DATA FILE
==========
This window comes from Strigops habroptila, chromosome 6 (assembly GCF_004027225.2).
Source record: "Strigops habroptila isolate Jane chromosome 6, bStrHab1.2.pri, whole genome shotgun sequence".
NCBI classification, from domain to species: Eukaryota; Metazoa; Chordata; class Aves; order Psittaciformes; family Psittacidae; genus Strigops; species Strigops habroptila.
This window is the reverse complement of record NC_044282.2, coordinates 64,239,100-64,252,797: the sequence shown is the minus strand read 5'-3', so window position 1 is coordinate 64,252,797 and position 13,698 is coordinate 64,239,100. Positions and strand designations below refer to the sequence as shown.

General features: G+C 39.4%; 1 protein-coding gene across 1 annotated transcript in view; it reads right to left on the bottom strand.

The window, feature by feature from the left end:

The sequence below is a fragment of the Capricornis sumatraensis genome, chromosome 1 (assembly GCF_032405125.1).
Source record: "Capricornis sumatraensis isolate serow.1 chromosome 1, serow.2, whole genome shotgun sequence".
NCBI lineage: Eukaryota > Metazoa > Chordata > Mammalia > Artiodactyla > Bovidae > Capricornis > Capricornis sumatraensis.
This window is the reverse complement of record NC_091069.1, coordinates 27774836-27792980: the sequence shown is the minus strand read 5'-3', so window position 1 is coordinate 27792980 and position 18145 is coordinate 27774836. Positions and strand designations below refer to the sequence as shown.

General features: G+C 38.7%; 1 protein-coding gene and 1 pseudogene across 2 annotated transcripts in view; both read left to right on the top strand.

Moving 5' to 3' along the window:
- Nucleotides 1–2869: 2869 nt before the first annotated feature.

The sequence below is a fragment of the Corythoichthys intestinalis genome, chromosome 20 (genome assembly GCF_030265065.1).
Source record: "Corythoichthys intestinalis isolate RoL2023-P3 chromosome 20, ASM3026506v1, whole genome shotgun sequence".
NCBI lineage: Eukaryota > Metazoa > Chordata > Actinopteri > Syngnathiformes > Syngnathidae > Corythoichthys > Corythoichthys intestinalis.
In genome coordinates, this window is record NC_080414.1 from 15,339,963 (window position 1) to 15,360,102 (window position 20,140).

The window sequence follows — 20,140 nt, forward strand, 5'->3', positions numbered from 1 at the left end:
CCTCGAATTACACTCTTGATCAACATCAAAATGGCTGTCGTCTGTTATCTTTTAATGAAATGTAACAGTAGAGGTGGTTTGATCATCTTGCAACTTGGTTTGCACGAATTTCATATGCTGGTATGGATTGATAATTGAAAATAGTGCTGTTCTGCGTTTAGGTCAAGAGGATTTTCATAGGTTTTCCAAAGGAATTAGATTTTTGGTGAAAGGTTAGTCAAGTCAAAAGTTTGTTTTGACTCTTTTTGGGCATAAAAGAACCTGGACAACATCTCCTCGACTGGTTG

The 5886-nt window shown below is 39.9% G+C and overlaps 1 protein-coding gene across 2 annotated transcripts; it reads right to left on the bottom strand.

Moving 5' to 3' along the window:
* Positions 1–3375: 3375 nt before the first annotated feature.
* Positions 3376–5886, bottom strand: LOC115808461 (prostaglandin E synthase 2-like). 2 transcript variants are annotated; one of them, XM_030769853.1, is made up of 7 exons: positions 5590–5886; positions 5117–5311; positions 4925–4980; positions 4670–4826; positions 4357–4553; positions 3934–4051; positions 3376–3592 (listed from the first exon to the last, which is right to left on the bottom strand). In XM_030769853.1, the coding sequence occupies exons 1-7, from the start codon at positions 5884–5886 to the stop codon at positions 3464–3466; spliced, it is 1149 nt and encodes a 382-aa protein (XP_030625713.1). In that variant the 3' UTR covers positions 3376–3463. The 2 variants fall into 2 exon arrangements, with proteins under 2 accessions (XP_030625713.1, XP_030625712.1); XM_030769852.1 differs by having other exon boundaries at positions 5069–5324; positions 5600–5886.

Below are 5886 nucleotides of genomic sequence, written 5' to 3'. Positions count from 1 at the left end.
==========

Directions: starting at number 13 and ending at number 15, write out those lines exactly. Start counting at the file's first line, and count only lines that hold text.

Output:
- Nucleotides 1–2869: 2869 nt before the first annotated feature.

The sequence below is a fragment of the Corythoichthys intestinalis genome, chromosome 20 (genome assembly GCF_030265065.1).
Source record: "Corythoichthys intestinalis isolate RoL2023-P3 chromosome 20, ASM3026506v1, whole genome shotgun sequence".